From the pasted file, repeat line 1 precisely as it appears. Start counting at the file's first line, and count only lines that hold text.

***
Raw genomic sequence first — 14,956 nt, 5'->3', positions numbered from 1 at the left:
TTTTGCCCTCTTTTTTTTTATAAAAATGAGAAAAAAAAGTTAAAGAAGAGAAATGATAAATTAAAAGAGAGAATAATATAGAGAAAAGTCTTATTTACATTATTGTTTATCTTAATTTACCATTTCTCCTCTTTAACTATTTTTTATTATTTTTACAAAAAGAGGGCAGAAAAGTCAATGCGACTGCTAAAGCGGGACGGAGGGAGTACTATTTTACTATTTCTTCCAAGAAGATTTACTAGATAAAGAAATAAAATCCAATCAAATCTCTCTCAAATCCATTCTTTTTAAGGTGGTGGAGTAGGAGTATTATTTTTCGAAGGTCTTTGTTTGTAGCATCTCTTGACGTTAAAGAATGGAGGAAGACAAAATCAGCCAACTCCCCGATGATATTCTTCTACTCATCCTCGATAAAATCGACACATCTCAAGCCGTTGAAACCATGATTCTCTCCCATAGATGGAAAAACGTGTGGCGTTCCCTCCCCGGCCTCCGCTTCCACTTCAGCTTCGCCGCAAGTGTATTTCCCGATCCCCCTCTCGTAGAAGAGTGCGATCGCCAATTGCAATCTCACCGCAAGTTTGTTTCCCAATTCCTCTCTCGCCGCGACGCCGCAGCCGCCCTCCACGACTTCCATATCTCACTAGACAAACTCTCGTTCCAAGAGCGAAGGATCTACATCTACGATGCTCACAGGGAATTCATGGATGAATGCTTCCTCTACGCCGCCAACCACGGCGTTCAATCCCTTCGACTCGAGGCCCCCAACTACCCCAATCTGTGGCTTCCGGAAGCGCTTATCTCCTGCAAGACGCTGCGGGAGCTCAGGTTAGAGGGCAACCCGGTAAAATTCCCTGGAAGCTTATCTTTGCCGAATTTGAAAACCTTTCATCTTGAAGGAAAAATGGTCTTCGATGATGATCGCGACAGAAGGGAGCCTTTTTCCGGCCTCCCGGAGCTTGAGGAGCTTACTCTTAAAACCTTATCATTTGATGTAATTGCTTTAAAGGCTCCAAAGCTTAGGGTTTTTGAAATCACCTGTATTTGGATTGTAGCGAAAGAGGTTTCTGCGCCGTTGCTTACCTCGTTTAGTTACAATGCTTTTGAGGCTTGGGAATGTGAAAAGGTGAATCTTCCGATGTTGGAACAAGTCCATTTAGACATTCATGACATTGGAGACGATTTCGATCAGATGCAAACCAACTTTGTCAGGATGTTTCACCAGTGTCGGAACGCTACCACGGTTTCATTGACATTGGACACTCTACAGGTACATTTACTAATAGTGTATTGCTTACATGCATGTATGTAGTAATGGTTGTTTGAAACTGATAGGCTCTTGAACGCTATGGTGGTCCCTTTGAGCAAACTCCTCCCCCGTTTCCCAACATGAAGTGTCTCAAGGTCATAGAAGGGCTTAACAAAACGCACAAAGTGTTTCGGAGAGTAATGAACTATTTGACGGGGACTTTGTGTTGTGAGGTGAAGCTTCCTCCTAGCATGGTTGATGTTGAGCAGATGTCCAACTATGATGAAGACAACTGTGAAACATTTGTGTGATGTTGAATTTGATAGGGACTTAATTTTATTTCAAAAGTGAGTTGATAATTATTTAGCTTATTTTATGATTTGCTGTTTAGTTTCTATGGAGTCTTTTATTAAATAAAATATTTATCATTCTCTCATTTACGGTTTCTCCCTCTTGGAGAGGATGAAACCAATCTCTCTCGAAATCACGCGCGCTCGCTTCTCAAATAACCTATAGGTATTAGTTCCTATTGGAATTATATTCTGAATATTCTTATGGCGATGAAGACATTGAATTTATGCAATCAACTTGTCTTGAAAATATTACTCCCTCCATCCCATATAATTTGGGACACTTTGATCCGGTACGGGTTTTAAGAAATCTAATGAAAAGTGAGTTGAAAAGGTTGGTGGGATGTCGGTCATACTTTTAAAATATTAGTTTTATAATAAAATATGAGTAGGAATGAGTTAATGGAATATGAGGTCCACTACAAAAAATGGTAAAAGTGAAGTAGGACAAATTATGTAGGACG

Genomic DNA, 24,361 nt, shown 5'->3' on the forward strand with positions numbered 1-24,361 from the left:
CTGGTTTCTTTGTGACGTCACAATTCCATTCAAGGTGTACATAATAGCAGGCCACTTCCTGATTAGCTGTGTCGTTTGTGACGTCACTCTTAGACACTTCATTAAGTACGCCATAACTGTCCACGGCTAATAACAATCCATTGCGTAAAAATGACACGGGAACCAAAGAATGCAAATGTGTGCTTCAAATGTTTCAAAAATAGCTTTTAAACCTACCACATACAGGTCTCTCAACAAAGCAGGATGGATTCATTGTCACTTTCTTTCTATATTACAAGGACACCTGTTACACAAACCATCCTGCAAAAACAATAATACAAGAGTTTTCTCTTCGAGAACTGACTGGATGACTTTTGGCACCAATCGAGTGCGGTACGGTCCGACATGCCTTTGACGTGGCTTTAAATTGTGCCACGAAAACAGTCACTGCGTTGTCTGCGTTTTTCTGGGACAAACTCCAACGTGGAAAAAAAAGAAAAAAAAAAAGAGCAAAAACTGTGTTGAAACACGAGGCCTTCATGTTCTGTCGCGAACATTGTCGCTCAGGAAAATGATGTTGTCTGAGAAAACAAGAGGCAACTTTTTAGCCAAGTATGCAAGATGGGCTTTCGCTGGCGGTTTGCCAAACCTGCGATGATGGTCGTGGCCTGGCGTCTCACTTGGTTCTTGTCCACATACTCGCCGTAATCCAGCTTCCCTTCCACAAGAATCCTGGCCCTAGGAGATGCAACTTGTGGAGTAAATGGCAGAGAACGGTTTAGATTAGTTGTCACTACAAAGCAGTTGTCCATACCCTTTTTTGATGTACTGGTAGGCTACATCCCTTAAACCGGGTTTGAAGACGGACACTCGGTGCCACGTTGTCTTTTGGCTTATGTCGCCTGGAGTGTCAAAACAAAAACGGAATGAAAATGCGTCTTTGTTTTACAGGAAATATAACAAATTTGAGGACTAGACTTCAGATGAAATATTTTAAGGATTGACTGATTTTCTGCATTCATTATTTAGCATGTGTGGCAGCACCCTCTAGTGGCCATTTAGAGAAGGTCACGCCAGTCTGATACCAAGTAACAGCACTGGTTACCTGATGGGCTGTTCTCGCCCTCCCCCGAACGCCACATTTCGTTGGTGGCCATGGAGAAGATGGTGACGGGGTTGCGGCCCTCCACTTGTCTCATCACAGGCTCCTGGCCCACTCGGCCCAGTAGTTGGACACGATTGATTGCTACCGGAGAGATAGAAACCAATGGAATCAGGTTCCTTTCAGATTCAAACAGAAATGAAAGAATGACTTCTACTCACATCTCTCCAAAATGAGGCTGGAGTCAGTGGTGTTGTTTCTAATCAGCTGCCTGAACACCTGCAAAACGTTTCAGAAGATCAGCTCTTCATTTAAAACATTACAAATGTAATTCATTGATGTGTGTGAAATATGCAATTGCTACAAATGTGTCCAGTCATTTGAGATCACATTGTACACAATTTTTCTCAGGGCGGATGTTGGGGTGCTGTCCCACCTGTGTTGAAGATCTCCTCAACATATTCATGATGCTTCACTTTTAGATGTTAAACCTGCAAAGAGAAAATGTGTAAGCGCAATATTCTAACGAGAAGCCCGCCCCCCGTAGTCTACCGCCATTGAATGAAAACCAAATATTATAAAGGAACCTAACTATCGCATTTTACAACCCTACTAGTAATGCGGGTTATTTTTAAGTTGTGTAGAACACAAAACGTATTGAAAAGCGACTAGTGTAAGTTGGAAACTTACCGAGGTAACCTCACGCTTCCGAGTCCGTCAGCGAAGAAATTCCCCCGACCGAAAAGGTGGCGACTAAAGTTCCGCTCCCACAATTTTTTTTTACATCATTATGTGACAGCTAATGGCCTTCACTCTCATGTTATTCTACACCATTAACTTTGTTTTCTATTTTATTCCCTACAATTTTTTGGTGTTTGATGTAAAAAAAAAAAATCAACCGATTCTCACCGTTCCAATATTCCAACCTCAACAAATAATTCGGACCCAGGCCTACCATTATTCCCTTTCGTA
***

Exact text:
Raw genomic sequence first — 14,956 nt, 5'->3', positions numbered from 1 at the left: